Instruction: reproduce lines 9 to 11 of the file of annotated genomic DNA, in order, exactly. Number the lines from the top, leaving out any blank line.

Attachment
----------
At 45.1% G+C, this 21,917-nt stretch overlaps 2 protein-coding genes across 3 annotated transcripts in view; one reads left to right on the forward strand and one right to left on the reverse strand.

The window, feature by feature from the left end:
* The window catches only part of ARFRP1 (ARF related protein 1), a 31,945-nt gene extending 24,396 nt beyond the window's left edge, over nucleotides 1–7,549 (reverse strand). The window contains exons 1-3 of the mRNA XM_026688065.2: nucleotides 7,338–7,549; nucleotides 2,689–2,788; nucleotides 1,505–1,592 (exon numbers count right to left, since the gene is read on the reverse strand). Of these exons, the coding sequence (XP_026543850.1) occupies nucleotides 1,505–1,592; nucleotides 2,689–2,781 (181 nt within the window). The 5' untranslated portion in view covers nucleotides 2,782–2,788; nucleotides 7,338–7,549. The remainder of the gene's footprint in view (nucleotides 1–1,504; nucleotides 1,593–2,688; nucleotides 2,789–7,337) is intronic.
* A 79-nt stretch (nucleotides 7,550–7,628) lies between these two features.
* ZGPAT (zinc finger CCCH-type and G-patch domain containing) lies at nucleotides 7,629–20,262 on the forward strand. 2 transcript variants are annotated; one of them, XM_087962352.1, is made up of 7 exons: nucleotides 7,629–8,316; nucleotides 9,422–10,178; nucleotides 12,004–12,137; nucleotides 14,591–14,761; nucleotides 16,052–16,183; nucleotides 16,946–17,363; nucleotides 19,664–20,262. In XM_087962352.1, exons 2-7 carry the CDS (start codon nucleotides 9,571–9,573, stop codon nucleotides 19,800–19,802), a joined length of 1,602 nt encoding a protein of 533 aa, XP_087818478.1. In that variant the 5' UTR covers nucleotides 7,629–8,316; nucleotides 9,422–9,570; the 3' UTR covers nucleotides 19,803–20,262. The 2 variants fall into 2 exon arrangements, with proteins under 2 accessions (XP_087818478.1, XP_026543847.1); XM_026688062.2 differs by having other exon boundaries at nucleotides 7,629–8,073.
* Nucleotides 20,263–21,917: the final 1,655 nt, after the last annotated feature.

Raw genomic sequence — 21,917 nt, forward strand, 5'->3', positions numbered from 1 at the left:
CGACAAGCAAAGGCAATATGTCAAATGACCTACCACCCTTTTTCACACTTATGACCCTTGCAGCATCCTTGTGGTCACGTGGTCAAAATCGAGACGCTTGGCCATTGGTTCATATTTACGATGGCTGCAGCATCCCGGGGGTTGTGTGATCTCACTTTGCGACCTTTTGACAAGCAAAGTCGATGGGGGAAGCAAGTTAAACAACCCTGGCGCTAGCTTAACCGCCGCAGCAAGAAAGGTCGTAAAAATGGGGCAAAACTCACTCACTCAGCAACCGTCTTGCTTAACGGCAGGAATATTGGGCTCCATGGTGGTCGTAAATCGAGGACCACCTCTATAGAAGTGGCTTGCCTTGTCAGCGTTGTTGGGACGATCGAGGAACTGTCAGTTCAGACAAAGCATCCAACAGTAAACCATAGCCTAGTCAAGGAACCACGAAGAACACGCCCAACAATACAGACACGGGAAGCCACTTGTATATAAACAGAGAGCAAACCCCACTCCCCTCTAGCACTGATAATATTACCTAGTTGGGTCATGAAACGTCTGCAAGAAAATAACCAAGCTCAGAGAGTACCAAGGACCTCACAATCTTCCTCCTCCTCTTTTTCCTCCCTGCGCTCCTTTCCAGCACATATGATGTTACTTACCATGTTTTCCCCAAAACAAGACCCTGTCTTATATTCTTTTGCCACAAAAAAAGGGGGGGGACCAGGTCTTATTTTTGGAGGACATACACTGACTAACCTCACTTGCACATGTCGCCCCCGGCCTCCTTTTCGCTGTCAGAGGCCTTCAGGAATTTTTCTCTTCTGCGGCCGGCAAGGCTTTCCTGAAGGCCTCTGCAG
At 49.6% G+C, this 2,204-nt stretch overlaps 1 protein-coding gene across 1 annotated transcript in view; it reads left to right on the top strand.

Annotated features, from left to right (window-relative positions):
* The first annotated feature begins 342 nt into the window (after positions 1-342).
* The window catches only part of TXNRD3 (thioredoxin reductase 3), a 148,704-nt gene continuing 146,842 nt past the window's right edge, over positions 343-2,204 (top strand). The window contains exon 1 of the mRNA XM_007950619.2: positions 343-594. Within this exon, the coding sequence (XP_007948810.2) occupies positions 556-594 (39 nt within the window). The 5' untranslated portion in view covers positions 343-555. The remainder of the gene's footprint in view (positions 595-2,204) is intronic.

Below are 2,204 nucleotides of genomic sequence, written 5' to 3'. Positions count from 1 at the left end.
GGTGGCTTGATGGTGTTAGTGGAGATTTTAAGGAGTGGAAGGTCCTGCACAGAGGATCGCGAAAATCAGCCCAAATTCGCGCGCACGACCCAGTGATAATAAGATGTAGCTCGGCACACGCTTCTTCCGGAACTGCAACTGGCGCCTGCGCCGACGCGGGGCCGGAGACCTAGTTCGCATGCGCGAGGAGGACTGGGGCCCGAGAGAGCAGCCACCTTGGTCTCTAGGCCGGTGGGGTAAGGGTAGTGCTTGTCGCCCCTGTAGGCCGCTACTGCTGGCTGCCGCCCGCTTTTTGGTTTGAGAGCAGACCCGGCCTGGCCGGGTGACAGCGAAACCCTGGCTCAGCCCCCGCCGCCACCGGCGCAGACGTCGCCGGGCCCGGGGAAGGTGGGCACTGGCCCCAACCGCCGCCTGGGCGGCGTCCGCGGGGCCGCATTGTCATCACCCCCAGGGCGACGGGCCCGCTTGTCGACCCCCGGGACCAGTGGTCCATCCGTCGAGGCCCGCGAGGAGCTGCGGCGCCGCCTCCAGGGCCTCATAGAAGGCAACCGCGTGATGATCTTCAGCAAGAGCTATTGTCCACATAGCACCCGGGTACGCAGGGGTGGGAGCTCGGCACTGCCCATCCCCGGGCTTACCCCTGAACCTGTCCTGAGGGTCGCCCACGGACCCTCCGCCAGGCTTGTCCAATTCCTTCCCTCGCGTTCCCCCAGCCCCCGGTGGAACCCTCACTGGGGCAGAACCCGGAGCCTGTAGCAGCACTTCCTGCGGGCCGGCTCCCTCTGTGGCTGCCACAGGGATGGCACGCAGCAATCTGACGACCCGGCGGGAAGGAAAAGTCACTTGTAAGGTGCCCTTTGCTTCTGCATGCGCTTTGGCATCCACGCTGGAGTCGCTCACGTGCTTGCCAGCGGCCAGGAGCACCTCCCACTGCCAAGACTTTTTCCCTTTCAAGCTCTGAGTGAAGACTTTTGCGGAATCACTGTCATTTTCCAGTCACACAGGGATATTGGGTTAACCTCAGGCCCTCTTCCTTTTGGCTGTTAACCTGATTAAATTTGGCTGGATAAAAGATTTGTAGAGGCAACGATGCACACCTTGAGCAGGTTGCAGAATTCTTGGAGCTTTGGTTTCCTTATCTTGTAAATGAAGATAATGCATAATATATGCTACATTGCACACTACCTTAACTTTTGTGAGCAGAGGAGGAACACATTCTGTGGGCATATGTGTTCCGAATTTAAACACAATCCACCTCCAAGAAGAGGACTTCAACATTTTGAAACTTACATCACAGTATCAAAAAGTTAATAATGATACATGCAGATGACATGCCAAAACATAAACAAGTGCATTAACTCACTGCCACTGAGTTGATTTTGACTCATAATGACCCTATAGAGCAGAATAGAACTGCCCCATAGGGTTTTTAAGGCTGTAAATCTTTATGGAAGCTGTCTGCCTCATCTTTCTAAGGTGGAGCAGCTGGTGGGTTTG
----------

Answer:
At 49.6% G+C, this 2,204-nt stretch overlaps 1 protein-coding gene across 1 annotated transcript in view; it reads left to right on the top strand.

Annotated features, from left to right (window-relative positions):
* The first annotated feature begins 342 nt into the window (after positions 1-342).